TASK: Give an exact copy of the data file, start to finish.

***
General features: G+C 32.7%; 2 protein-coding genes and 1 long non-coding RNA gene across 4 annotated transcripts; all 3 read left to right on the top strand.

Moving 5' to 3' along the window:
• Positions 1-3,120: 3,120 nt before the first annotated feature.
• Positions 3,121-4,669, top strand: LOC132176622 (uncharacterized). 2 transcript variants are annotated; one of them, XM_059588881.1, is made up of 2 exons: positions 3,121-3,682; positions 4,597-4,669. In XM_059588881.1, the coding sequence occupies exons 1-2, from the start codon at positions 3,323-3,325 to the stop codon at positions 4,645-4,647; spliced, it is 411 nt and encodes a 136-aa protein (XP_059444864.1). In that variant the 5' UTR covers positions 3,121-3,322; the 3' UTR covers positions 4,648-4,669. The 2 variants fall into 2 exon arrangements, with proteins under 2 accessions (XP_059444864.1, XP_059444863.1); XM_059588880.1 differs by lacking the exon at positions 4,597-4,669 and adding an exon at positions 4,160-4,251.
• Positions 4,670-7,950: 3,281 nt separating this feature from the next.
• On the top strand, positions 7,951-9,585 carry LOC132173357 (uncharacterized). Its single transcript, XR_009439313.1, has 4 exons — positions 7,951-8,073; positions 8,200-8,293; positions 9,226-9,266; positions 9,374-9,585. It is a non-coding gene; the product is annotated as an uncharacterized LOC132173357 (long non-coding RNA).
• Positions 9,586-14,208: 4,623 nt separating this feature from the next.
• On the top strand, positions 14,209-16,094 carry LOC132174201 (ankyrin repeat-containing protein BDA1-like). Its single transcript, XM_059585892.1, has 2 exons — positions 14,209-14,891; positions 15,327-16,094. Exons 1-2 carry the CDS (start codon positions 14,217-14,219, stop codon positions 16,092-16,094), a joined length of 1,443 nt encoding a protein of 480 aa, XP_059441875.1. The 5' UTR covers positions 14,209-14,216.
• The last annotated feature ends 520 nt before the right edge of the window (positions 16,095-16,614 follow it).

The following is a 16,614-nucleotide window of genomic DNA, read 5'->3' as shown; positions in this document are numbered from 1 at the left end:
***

General features: G+C 32.7%; 2 protein-coding genes and 1 long non-coding RNA gene across 4 annotated transcripts; all 3 read left to right on the top strand.

Moving 5' to 3' along the window:
• Positions 1-3,120: 3,120 nt before the first annotated feature.
• Positions 3,121-4,669, top strand: LOC132176622 (uncharacterized). 2 transcript variants are annotated; one of them, XM_059588881.1, is made up of 2 exons: positions 3,121-3,682; positions 4,597-4,669. In XM_059588881.1, the coding sequence occupies exons 1-2, from the start codon at positions 3,323-3,325 to the stop codon at positions 4,645-4,647; spliced, it is 411 nt and encodes a 136-aa protein (XP_059444864.1). In that variant the 5' UTR covers positions 3,121-3,322; the 3' UTR covers positions 4,648-4,669. The 2 variants fall into 2 exon arrangements, with proteins under 2 accessions (XP_059444864.1, XP_059444863.1); XM_059588880.1 differs by lacking the exon at positions 4,597-4,669 and adding an exon at positions 4,160-4,251.
• Positions 4,670-7,950: 3,281 nt separating this feature from the next.
• On the top strand, positions 7,951-9,585 carry LOC132173357 (uncharacterized). Its single transcript, XR_009439313.1, has 4 exons — positions 7,951-8,073; positions 8,200-8,293; positions 9,226-9,266; positions 9,374-9,585. It is a non-coding gene; the product is annotated as an uncharacterized LOC132173357 (long non-coding RNA).
• Positions 9,586-14,208: 4,623 nt separating this feature from the next.
• On the top strand, positions 14,209-16,094 carry LOC132174201 (ankyrin repeat-containing protein BDA1-like). Its single transcript, XM_059585892.1, has 2 exons — positions 14,209-14,891; positions 15,327-16,094. Exons 1-2 carry the CDS (start codon positions 14,217-14,219, stop codon positions 16,092-16,094), a joined length of 1,443 nt encoding a protein of 480 aa, XP_059441875.1. The 5' UTR covers positions 14,209-14,216.
• The last annotated feature ends 520 nt before the right edge of the window (positions 16,095-16,614 follow it).

The following is a 16,614-nucleotide window of genomic DNA, read 5'->3' as shown; positions in this document are numbered from 1 at the left end: